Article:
Time for the Co-Op
Ah, the Park Slope Food Co-Op. Today I pulled two brown cloth bags bearing its logo over my shoulder and made my way to the subway for my twice-a-month expedition there. It’s 10 minutes away from me by subway and an average shopping trip takes one-and-a-half hours minimum.
The Co-Op is a divisive entity in Park Slope, Brooklyn (which is where I live). It’s a food co-op where you buy organic/freerange/greenie items cheaply, but at a cost — you have to work there. You really do. The work requirement is two and three quarter hours per month and if you do a cleaning shift, like I do, that shrinks to two hours. If you miss one shift you have to do two within the next month. If you miss two, you’re out, suspended. You can’t shop there until you make up the work you’ve shirked, which by now will be about eight hours.
But the benefits are brilliant. Contrary to what lots of people say, food is extremely expensive in New York. I’ll never forget an evening in my first month here when I popped out to a local deli (bodegas, they call them here) to buy pasta and sauce and an onion — and came home with $20 less in my pocket. The PS Food Co-Op makes it possible for an impoverished journalist like myself to live on a diet of organic wild Alaskan salmon, free-range eggs, seasonal organic veg, etc., etc. This is important in a country where scary food stories are rife.
Two hours per month may not sound like much but in a busy city life it feels exhausting, on a Monday evening even once a month, to trail my way to the Co-Op and clean and mop and scrub from 8pm to 10. The Co-Op has 15,000 members, which is a lot, but the work requirement is what puts many Park Slopers off. They feel vehement about it. At a recent dinner in a family member’s house in Park Slope, my uncle and cousin disagreed with me about a minor detail of the Co-Op work requirement, insisting they were right, even though they don’t work or shop there, and I do (they were wrong, I checked later).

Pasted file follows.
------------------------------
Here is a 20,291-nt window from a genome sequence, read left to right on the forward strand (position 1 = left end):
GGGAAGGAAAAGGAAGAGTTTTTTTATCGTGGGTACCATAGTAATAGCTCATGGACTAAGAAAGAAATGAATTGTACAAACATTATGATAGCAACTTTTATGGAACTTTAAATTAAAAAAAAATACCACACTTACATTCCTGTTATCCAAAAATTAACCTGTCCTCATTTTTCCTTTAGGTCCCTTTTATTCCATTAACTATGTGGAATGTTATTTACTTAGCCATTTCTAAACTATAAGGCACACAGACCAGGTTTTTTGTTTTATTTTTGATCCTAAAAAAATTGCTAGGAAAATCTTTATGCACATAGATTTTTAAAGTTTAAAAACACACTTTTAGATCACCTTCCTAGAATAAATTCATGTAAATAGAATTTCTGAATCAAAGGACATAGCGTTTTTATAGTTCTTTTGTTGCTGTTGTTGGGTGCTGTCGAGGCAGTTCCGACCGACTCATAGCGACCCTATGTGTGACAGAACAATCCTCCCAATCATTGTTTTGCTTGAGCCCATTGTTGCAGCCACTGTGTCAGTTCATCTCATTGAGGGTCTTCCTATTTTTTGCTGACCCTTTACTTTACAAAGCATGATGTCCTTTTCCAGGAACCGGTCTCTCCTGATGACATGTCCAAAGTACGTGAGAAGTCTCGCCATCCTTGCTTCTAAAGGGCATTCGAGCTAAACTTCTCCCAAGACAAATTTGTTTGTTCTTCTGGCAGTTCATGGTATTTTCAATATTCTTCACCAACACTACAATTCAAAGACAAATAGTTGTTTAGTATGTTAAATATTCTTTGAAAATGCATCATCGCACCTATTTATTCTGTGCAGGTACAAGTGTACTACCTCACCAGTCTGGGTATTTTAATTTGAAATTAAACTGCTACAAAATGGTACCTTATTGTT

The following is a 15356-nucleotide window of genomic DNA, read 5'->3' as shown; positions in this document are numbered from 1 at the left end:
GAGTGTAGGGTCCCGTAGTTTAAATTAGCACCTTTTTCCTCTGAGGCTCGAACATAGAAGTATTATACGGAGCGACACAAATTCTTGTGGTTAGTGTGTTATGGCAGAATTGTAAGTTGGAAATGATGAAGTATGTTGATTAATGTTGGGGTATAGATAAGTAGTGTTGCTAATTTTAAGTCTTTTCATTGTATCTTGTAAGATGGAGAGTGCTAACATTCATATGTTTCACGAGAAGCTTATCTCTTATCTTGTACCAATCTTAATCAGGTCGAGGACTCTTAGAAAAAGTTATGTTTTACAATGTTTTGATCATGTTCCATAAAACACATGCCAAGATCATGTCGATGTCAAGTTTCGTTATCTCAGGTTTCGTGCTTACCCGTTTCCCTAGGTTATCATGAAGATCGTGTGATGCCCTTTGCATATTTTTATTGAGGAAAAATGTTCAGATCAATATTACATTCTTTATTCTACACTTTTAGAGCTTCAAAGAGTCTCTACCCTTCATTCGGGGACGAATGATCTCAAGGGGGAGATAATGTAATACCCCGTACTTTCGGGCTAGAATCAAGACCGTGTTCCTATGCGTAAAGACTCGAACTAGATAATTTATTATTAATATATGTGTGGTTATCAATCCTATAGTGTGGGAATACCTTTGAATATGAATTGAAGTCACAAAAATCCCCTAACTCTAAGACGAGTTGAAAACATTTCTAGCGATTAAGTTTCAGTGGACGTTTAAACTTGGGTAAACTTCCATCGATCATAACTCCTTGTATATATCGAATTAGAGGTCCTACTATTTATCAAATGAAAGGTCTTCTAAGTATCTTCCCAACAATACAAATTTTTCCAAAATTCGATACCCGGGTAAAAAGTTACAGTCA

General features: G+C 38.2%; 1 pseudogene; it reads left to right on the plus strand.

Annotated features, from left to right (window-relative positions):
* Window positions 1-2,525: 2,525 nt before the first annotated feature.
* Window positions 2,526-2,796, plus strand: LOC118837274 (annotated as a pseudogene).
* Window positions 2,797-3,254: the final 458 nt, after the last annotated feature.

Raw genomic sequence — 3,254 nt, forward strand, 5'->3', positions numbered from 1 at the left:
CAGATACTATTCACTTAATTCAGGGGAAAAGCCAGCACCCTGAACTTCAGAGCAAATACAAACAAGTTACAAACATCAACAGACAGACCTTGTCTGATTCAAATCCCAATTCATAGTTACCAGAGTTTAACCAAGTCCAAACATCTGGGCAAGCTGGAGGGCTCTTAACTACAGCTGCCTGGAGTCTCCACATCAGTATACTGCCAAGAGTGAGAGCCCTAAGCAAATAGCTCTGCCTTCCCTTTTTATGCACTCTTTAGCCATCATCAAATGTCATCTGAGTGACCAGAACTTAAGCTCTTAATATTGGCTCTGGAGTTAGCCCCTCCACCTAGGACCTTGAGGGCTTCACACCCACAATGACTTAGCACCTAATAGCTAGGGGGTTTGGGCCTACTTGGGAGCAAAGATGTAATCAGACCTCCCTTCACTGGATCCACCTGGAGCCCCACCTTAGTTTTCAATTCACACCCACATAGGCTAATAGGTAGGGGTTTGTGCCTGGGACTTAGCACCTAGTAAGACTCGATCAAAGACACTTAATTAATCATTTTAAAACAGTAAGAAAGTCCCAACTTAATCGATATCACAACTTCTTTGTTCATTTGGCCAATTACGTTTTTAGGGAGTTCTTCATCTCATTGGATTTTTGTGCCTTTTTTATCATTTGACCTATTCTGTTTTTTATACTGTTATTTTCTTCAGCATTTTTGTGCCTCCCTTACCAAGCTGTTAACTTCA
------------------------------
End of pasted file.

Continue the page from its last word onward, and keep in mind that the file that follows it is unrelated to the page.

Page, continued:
The burdensome work requirement has also spawned a spate of articles about the place. Park Slope is full of writers and you annoy them at your peril.
So today in the Co-Op I picked up the Co-Op’s own little paper, the Linewaiters’ Gazette — probably so called because you will often stand in a line for up to half an hour before you reach the cash register. It’s usually highly entertaining, full of letters complaining about how certain workers don’t have the right attitude and don’t smile enough. Anyhow an article on the Gazette’s front page read, “They write about working when they don’t do the work.” The author went on to complain about the writers who write pissy articles about the Co-Op in the New York Times.
I’m between two minds about the Co-op myself. As I said, it helps me keep healthy, but on the days my work was piling up and I was under pressure, hauling out my bike and cycling through the dark (or getting the subway) to clean floors seemed like a terrible punishment. And the system is inflexible. A friend of mine left the Co-Op because when he called up to say he couldn’t make his shift since his grandmother had died and he wanted to attend her funeral, the person on the other end of the line said, “We only let you off your shift for death of immediate family members.”
My next work-shift is December 21, when I’ll be flying through the sky to Dublin. I won’t get away with missing it, though, I’ll have to swop the shift with someone. But after today’s shop, my fridge is stocked with veg and that wild Alaskan salmon ($2.15) is in my freezer, and I’m making a wholesome vegetarian shepherds’ pie for dinner tonight. You might hate or love the Co-Op — in my case, it’s both.
[* The pic above is from image from http://www.paullarosa.com/blog/?p=948%5D